According to journalist Josiana Anderson, the NFL and the NFL, along with representatives of Watson, are trying to negotiate A settlement before retired federal judge Sue Robinson, who serves as a neutral disciplinary officer under the NFL’s new procedures, suspends the suspension. Anderson explains that the talks have been brought up due to a disagreement over how many matches Watson will miss.
The NFL’s reported desire to settle with Watson is an illustration of how NFL Commissioner Roger Goodell’s powers have changed in the new NFL. He had previously issued penalties and heard, at his discretion, appeals. However, the new system did include a disciplinary officer who was jointly appointed by the association and union. If Robinson issues a ruling, Watson (through the NFLPA) or the league can appeal it. Goodell or his designee of his choice will hear the appeal.
While this system ensures that Goodell has the final say, the optics of a commissioner who is not a lawyer effectively eliminates the retired judge—also a former federal prosecutor and recipient of Excellence in the Legal Profession Awards—worthy of consideration. Goodell would be hesitant to conclude that someone of Robinson’s stature had gotten it wrong. This may be a trigger for the university to engage in settlement talks.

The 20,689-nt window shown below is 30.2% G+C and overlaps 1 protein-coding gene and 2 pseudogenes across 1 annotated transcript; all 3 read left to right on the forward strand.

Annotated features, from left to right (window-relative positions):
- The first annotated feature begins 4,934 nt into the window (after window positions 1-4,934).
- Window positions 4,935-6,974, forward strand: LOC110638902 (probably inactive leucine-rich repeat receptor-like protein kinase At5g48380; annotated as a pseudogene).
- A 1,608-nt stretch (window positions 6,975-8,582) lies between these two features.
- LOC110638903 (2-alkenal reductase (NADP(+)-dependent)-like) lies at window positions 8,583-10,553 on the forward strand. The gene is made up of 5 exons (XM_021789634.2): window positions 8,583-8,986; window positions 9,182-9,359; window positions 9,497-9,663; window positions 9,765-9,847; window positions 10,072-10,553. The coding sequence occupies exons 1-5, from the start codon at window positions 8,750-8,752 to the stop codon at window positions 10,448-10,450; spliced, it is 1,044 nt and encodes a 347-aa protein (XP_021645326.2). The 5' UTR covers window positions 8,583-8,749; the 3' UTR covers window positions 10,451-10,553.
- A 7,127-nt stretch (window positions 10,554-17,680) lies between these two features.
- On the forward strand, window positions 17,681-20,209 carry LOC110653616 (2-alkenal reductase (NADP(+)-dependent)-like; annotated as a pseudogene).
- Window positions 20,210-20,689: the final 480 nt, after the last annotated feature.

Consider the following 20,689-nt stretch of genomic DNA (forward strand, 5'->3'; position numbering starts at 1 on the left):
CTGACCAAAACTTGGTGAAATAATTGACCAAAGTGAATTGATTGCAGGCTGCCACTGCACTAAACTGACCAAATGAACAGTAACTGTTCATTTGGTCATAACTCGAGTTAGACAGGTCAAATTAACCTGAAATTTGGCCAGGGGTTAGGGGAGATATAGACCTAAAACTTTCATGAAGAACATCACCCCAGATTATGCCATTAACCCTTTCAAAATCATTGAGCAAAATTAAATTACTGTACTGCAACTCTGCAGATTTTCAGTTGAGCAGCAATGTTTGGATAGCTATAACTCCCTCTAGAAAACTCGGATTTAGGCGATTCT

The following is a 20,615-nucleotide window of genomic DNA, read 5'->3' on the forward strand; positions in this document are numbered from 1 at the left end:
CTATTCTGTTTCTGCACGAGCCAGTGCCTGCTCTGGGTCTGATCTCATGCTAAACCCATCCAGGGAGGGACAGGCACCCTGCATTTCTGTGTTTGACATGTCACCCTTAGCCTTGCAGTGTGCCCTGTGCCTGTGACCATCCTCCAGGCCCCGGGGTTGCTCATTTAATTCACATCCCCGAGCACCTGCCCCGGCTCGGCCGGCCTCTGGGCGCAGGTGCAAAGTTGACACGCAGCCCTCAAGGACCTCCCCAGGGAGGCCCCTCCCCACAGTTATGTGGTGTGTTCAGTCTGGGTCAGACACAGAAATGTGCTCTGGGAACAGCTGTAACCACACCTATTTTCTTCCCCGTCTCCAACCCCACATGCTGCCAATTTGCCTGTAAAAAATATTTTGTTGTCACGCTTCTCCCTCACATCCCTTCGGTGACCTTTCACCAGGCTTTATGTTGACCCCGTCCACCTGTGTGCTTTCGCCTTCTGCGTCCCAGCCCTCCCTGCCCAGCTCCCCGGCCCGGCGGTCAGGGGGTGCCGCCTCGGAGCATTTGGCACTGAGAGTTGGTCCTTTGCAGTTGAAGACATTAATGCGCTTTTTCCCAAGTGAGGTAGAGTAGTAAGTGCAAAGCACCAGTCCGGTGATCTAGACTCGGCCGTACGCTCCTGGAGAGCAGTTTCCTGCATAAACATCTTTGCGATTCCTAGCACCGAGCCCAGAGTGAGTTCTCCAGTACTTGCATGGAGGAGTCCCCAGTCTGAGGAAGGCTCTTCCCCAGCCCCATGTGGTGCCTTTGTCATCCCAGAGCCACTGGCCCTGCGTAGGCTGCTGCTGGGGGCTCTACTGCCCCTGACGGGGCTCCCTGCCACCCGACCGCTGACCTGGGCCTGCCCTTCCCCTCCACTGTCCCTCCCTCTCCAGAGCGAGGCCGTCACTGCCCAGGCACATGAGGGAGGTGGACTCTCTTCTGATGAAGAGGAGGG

The conversations are also an important reminder that whether, and for how long, Watson is suspended is a question about the enforcement of a negotiated workplace policy prohibiting harmful behavior in the league. This is not a “legal” question. To this point, Robinson has not decided whether Watson has broken the law. It applies workplace policy.
The NFL and NFLPA can also enjoy the field of employment law. Generally, the union and management can agree to implement the workplace policy as they see fit. If they reach a deal in which Watson, who has not played in 2021, is suspended for eight games, and that Watson agrees not to appeal or file a lawsuit, that is within their discretion.
Both sides also have an incentive to avoid going to court. After the appeal to Goodell is decided, Watson can petition a federal court to have it set aside. The odds of success will be low. Federal law requires that judges give broad respect to arbitrators. Goodell or his designee will act as an arbitrator in hearing the appeal. Watson would need to prove that there was a glaring or meaningful flaw in the process used to judge it—a longer task with Robinson being part of that process.
But the NFL didn’t expect Tom Brady to win on the district court level in 2015, which imposed a four-game suspension. While the NFL won the next round in the U.S. Court of Appeals for the Second Circuit, the league may be wary of another high-profile court battle with a star player.